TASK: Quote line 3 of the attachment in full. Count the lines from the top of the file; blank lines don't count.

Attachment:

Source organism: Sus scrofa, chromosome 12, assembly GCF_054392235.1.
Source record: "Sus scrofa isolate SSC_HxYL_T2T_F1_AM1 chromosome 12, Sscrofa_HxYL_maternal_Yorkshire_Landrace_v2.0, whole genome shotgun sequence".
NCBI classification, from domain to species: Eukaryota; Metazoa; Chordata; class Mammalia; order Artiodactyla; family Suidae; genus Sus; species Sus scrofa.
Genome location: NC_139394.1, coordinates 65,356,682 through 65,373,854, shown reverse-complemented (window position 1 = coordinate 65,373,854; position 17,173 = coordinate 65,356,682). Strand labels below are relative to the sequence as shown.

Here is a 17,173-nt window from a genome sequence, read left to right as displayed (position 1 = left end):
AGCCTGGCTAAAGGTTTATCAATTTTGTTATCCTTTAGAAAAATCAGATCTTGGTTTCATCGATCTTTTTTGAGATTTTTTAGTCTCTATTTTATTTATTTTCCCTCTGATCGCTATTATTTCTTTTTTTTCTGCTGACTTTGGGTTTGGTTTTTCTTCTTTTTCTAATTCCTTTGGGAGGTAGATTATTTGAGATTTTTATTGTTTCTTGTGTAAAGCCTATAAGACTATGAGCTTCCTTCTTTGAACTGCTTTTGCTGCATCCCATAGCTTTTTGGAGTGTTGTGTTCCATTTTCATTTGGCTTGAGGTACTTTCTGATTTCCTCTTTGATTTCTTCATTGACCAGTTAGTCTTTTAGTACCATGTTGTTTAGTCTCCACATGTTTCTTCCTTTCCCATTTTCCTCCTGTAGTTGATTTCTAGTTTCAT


NCBI classification, from domain to species: Eukaryota; Metazoa; Chordata; class Mammalia; order Artiodactyla; family Suidae; genus Sus; species Sus scrofa.